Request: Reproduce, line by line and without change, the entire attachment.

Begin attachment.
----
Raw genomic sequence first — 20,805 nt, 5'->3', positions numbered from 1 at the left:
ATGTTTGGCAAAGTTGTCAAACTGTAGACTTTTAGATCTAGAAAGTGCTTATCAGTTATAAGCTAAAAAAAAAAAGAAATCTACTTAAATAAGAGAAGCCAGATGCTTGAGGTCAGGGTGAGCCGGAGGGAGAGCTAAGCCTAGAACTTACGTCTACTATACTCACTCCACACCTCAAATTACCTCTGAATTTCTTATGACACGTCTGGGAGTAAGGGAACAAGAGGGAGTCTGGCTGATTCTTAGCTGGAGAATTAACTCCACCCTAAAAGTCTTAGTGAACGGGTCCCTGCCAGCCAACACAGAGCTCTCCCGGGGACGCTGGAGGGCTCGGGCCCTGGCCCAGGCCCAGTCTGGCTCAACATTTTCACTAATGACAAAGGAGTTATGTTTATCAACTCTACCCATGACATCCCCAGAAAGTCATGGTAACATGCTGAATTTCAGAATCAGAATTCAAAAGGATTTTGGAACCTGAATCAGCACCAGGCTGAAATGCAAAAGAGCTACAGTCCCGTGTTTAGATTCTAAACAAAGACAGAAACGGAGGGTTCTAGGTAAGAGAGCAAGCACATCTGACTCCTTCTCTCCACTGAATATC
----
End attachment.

Raw genomic sequence first — 20,805 nt, 5'->3', positions numbered from 1 at the left:
ATGTTTGGCAAAGTTGTCAAACTGTAGACTTTTAGATCTAGAAAGTGCTTATCAGTTATAAGCTAAAAAAAAAAAGAAATCTACTTAAATAAGAGAAGCCAGATGCTTGAGGTCAGGGTGAGCCGGAGGGAGAGCTAAGCCTAGAACTTACGTCTACTATACTCACTCCACACCTCAAATTACCTCTGAATTTCTTATGACACGTCTGGGAGTAAGGGAACAAGAGGGAGTCTGGCTGATTCTTAGCTGGAGAATTAACTCCACCCTAAAAGTCTTAGTGAACGGGTCCCTGCCAGCCAACACAGAGCTCTCCCGGGGACGCTGGAGGGCTCGGGCCCTGGCCCAGGCCCAGTCTGGCTCAACATTTTCACTAATGACAAAGGAGTTATGTTTATCAACTCTACCCATGACATCCCCAGAAAGTCATGGTAACATGCTGAATTTCAGAATCAGAATTCAAAAGGATTTTGGAACCTGAATCAGCACCAGGCTGAAATGCAAAAGAGCTACAGTCCCGTGTTTAGATTCTAAACAAAGACAGAAACGGAGGGTTCTAGGTAAGAGAGCAAGCACATCTGACTCCTTCTCTCCACTGAATATC